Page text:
The arrest of Catalan President Carles Puigdemont: Another step toward a police state in Europe

The arrest of former Catalan regional president Carles Puigdemont in Germany is a major step toward the development of a police state in Europe. The Europe-wide police-state structures, which emerged under the pretext of combatting terrorism and cracking down on refugees, are now being deployed against political opponents.

Puigdemont’s arrest was conducted based on a European arrest warrant. These warrants were introduced in 2004 to simplify the extradition process between EU member states following the elimination of internal border controls. They were allegedly aimed at combatting terrorism, gangs, people trafficking, the drugs trade, and other serious criminal offences.

Ever since, the police, intelligence services and judiciaries in the EU member states have intensified their cooperation. Puigdemont’s arrest was planned by Spanish intelligence, which had been following him across Europe with 10 to 12 agents. It was done in close consultation with Germany’s Federal Criminal Police Office, which received information from Spanish intelligence about Puigdemont’s car and route ahead of time and organized the arrest.

The charges against Puigdemont are as hypocritical as they are fraudulent. His “crime” consists of nothing more than advancing the demand—which has a long political history—for the separation of Catalonia from Spain. He has neither called for nor threatened violence to achieve this goal. The Catalan separatists have relied on peaceful and democratic means: elections, parliamentary motions, and demonstrations.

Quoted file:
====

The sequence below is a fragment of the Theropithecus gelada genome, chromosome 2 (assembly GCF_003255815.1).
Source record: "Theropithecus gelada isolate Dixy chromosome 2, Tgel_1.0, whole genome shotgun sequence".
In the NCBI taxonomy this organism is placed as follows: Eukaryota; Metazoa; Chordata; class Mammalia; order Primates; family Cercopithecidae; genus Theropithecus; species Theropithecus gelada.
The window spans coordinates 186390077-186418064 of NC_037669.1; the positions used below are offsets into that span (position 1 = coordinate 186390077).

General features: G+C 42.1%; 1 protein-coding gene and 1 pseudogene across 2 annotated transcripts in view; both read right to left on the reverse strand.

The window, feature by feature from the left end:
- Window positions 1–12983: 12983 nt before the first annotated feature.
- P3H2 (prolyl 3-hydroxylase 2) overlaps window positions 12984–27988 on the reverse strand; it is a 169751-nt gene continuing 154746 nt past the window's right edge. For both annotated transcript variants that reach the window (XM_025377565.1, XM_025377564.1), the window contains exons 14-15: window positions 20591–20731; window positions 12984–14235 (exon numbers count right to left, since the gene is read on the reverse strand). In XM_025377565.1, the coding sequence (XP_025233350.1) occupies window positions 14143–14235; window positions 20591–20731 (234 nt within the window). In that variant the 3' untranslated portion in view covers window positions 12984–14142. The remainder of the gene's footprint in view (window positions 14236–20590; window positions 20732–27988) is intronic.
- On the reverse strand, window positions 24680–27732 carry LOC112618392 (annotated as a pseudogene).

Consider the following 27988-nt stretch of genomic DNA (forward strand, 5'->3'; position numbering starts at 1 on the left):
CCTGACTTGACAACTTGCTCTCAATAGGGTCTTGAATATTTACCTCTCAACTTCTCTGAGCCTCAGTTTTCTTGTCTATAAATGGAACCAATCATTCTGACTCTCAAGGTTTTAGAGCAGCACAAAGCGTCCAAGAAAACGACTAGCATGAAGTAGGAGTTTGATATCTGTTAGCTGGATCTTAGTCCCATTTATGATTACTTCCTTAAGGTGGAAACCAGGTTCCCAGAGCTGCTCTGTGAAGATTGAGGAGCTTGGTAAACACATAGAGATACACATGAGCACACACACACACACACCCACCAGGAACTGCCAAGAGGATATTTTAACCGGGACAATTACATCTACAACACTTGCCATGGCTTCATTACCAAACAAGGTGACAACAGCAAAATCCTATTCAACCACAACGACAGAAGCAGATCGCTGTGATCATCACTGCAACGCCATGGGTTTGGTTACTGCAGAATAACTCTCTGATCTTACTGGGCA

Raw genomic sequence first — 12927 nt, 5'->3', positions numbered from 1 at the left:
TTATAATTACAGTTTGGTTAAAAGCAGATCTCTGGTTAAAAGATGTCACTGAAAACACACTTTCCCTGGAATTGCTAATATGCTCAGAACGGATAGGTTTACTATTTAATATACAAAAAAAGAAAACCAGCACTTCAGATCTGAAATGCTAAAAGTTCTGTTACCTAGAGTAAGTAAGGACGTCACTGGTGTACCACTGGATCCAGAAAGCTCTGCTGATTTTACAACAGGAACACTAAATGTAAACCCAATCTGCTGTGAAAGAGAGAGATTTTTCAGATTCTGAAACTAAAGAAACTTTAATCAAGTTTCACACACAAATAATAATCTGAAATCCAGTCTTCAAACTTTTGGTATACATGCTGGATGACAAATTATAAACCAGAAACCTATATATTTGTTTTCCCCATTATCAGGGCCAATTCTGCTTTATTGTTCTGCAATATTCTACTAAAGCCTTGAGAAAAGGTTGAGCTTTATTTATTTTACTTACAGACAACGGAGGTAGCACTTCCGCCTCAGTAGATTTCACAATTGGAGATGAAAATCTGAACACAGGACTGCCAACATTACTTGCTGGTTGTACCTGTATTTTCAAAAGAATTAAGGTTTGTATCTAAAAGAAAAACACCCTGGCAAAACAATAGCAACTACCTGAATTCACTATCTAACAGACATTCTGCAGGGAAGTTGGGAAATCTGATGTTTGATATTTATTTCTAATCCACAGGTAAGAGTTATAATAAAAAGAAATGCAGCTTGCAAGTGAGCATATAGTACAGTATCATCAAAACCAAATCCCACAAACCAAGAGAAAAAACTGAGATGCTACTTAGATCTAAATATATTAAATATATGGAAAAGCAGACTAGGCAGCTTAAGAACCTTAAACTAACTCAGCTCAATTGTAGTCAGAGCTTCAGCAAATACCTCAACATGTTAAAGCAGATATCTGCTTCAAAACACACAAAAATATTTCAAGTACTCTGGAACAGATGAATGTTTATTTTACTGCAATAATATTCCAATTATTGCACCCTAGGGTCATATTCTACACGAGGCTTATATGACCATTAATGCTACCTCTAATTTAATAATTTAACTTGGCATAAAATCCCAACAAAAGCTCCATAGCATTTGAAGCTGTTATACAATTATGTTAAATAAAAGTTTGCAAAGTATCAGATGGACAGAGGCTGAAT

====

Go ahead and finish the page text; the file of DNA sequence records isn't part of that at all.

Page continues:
The German state accepts the claim of the right-wing regime in Madrid that the advocacy of separatism is a crime. But in the case of Yugoslavia, Germany ruthlessly pursued the breakup of that state in the 1990s, with catastrophic results. As always, the policies of the German ruling class are determined by its geopolitical and economic interests.

Puigdemont and 24 other Catalan politicians face charges of “rebellion,” which carry a maximum sentence of 30 years in prison. The corresponding paragraph in Germany’s Criminal Code, which could potentially serve as the basis for Puigdemont’s extradition, punishes “high treason against the federation” with a sentence of between 10 years and life imprisonment.

Both criminal offences presuppose the use of violence, and Spanish judge Pablo Llarena resorted to completely specious arguments to claim the Catalonian leader was guilty of violent activities. He accused Puigdemont, absurdly, of accepting that there was a risk of violence during protests against raids on Catalan ministries by Spanish security forces.

The German government, which never tires of denouncing Russia, Turkey, and other countries for arbitrary judicial proceedings, is backing the legal farce of Puigdemont’s extradition. German government spokesman Stefan Seibert stated that the arrest was carried out on the basis of German law and the regulations related to the European arrest warrant. Spain is a democratic, constitutional state, he claimed.

A German law professor rushed to Seibert’s defence. Martin Heger, who is chair of the department of European criminal law at Berlin’s Humboldt University, told Spiegel Online, “In principle, the legal situation is straightforward: When a European arrest warrant is presented, it will be carried out, so long as the prerequisites for it have been fulfilled ... So it is clear: Germany has to extradite Puigdemont.”